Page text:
Larree makes a stand on unsteady ground

A few Sundays back we went to the Art Show in Wellington and I bought a picture. A small black and white print by Joe Wright of a figure standing on this very precarious base of branches like a kereru nest, holding a megaphone up to the sky, and out of the megaphone comes all these birds. I love it.

I love it because it says where I am with my writing, and coming to terms with being a Māori writer, standing on this very shaky base and trying to make a stance.

Wake up print ©Joe Wright

An artist's print signifies Larree's own awakening ©Joe Wright

Later that day we were lucky enough to catch Donna Dean at Lembas Café in Raumati South. She is such an open and honest person, a very genuine singer songwriter musician. Her songs are straight forward and she just tells it like it is. It was an inspiring day.

I was very much reminded of my mentor’s – Reina Whaitiri – words. “The language should disappear for the reader… we forget we are reading. If you use language that insists on being noticed the story gets lost.” My recent experience with art and song writing are very apt examples, ie. KISS.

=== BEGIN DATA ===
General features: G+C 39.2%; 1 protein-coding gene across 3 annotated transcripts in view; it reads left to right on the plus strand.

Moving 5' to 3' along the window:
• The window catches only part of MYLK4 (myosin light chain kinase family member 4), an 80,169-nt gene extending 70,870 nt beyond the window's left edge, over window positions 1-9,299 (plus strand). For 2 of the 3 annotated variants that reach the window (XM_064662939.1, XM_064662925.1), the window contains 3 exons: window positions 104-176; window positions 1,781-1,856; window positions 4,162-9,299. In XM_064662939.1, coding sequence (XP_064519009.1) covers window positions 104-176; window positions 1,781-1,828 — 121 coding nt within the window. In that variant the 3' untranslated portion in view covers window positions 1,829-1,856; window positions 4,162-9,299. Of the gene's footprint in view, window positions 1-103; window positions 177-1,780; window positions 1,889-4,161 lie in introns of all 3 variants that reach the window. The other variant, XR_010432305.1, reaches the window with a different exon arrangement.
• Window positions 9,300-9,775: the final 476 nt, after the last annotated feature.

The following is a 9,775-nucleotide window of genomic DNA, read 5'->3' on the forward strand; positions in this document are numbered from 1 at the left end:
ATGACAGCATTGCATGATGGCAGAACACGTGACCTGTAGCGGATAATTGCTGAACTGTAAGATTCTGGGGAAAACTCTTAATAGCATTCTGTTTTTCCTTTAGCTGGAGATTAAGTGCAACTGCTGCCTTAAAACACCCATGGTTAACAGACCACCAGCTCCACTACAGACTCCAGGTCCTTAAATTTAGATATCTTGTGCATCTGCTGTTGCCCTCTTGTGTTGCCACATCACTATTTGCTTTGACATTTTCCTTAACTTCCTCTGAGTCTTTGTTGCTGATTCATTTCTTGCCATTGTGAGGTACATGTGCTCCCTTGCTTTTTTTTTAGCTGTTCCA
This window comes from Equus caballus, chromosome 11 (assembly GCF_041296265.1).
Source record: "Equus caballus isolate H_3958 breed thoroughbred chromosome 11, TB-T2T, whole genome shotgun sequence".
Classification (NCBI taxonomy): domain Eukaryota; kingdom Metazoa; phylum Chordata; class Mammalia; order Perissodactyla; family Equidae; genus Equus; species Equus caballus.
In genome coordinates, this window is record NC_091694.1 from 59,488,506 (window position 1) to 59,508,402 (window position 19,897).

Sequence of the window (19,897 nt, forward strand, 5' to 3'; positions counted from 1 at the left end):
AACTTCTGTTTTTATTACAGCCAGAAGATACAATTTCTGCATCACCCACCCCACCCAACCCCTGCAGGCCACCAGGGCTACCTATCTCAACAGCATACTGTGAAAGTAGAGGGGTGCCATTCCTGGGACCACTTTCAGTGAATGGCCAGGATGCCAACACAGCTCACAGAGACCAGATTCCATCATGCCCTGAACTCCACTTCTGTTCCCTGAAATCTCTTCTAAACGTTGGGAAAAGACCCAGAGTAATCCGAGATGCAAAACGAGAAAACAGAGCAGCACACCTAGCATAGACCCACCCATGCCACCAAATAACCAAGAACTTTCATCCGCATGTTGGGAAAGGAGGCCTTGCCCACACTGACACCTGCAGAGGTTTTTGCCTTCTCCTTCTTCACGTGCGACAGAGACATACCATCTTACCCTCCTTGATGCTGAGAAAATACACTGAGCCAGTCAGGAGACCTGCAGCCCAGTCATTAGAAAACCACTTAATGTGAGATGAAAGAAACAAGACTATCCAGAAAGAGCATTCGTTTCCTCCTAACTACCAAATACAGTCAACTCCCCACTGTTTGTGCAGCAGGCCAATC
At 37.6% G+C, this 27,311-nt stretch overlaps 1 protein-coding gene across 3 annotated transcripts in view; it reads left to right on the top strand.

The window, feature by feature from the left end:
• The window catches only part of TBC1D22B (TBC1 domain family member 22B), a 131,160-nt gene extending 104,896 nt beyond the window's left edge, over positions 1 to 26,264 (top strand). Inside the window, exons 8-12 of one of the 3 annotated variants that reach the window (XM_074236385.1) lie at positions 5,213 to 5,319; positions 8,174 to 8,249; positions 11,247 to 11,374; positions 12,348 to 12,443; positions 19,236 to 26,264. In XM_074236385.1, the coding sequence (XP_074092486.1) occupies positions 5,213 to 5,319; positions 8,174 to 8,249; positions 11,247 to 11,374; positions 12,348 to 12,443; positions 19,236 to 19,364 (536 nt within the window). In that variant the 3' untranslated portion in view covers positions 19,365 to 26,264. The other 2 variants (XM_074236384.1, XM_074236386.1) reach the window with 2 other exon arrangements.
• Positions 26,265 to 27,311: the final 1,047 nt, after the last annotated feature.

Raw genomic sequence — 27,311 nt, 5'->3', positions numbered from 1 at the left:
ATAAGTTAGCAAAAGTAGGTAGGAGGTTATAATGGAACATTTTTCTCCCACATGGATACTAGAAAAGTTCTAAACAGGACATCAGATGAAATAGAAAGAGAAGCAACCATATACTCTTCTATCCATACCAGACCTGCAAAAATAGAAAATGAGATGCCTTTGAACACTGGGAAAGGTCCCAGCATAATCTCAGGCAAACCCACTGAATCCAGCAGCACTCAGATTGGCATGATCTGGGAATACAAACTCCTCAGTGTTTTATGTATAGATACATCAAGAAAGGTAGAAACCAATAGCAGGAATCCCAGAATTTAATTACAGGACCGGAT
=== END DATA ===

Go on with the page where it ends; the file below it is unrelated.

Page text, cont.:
So, my own writing. I think how I am affected by art, songs, music, stories, and it’s the openness of the writer, artist that fades behind the work that captures me. Reina has given me a list of books and authors to read as points of reference. She has also suggested changing tense, using the present. Try it, she says, see what you think. So I have, and in some cases it works, other times I get confused. It’s hard to give up the preciousness of your work, but it’s a good lesson. Reina said she can be tough, she is, but she is also absolutely right.

The last few weeks have been about learning to let go, trying to rid the author from the writing, and let the narrator get on with the story.

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